Sunday, January 27, 2019

Brooks Running Ravenna 10 Multi Tester Review: Posts Replaced by Guide Rails. Our Verdict!

Article by Sam Winebaum, Hope Wilkes, Michael Ellenberger and Dave Ames

Brooks Running Ravenna 10  ($110)
The 9.4 oz /268 g Ravenna 10 is the light “support/guidance" sibling of the Launch 6, sharing a similar upper and same 10 mm offset/ The differences are mainly in its support features with Brooks launching Guide Rails above the midsole instead of the firmer medial post in the Ravenna 9.
TOP:  Brooks Ravenna 9   BOTTOM: Brooks Ravenna 10
With version 10, Brooks eliminates the pronation controlling post of firmer foam (black above) on the medial side of prior versions, substituting Guide Rail, which are essentially side wall pieces rising above the midsole.  Instead of “controlling” pronation Guide Rails seek to guide the knee in the path of travel, knee instability being the cause many running injuries.

The concept is to not "outsmart" the foot at the arch and underfoot but to guide motion at the calcaneal bone using Guide Rails on both wrapping from near the top of the midsole under foot then up the side of the upper.  The metaphor used is that Guide Rails are the bumpers in a bowling alley and the foot is the ball. The Guide Rails will come into play, as needed, for both support oriented and neutral runners (as their stride falls out of place).
A  medial Guide Rail will stabilize calcaneal eversion on the medial inner side.
And as the foot rolls outward, a smaller rail or wall on the lateral side will limit excess calcaneal shifting which will reduce tibial rotation which can affect the knees.

As knees are seen as key, the idea is to limit excess heel and shin rotation to keep your natural knee motion within a safe range thus hopefully allowing less pain and discomfort and also better aligning the gait in a forward path.
Sam: While none of the testers are habitual users of “pronation” support/control shoes with their firm medial posts this new approach, mirroring similar such approaches in in the adidas Solar line, the Nike Vomero 14, and Altra Paradigm, all shoes I have enjoyed, is promising to provide some guidance.  So we put the Ravenna to the test.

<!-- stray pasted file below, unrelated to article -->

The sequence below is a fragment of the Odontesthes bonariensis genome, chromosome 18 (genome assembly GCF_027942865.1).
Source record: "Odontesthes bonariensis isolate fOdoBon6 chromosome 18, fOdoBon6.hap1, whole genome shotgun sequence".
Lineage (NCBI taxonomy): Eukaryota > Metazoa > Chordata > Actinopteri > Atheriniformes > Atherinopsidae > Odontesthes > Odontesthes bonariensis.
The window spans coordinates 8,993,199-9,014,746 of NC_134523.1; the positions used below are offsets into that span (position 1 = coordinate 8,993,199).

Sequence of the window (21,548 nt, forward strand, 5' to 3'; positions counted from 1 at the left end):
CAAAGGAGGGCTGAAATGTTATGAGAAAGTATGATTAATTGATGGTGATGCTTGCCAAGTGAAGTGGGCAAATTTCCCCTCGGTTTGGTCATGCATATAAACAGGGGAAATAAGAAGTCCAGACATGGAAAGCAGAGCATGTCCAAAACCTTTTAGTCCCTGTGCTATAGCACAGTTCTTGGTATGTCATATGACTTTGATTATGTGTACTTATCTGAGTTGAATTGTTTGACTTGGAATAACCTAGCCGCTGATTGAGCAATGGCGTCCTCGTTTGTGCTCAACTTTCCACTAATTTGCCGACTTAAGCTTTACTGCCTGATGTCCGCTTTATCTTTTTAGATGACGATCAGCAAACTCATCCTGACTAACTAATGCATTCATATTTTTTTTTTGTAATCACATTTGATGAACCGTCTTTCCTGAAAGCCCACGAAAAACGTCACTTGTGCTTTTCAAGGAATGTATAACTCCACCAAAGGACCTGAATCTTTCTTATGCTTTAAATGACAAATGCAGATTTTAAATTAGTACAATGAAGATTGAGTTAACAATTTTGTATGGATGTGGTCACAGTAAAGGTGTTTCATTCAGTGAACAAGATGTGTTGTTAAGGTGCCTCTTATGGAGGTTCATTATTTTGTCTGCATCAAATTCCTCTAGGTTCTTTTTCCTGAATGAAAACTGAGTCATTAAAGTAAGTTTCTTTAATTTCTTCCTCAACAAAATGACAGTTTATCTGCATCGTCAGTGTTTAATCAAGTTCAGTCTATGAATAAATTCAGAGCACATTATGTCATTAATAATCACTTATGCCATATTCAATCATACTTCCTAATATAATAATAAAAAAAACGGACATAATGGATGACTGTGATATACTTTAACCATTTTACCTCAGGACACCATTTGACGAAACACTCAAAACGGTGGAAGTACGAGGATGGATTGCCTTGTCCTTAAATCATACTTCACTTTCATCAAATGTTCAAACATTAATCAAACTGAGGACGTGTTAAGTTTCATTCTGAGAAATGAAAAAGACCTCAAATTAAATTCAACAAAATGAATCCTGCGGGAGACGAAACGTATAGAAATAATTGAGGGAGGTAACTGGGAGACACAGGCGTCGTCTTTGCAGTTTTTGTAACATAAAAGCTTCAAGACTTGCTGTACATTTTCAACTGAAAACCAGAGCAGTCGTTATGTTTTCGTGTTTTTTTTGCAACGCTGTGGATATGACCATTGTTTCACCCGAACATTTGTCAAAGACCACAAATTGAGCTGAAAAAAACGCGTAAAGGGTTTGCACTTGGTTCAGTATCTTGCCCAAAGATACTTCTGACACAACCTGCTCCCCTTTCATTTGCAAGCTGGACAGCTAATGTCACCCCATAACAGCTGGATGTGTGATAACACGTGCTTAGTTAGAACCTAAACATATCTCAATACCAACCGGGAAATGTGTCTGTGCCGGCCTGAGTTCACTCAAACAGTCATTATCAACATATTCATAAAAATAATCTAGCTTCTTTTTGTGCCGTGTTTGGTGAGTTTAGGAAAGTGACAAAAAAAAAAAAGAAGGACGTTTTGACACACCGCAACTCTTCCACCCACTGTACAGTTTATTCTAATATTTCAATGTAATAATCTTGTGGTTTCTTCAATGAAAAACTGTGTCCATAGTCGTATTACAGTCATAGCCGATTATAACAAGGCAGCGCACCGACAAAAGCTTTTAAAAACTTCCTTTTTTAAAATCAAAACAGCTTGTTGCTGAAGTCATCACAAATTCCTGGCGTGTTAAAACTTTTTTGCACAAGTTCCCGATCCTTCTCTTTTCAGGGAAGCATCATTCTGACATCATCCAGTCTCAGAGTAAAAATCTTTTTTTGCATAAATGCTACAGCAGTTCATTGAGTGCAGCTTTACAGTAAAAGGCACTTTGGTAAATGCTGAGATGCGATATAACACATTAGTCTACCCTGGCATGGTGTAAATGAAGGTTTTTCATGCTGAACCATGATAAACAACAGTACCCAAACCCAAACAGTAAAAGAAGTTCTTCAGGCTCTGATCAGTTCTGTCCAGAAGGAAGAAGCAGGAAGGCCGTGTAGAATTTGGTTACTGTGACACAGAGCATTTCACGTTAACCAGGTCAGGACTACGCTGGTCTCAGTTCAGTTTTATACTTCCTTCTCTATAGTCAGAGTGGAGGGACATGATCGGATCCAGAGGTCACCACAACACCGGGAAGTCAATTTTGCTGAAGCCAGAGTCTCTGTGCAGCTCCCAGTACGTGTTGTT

Tester Profiles
Hope is in her 20’s and after several ultras is now more on the road. She has a marathon PR of 3:47. She trains about 50 miles per week with many of her runs in the (broad) 8:00-10:00/mile range. She is happy to hit 7:30 miles on tempo days.
Sam is the Editor and Founder of Road Trail Run. He is 61 with a recent 3:40 Boston qualifier. He runs halves in the 1:35-1:41 range and trains 30-40 miles per week mostly at moderate paces in the 9 minute range.
Michael is his 20’s and is a 1:07 half marathoner. He runs 50-60 miles per week, generally in lightweight trainers or racing flats at around 6:00-6:30 minutes/mile.
Dave Ames is 37 and keeps in sub 3 shape in Southern California while transitioning to Ultras. He is a professional running coach and trains a mix of at least one quality workout and one long run per week along with aerobic miles on both roads and trails.

Hope: very comfortable upper, unobtrusive stability feature, improved outsole durability
Michael: comfortable upper and improved design; durability, especially with Guide Rails
Dave:  Smooth upper, a “workhorse” and transitions well for a “Guidance” shoe.
Hope: heel height, could be a bit lighter
Sam: medial Guide Rail seem to long and stiff, impeding transition at slower paces; firm midsole feel
Michael: unresponsive, somewhat sloppy feel; not particularly light or pretty
Dave: Not as enjoyable as Ravenna 9, lack of forefoot “pop” compared to the R9 with unstable mid foot platform similar to Launch 5.

Sample US M9: 9.4oz/268g with liner - - 8.9oz/252g without sock liner
Sample US M8.5: 9.35 oz / 265 g
Ravenna 9 Sample: US M9:  9.5oz/269g with liner - - 8.8oz/251g without sock liner
10mm offset
$110. Available now.

First Impressions and Fit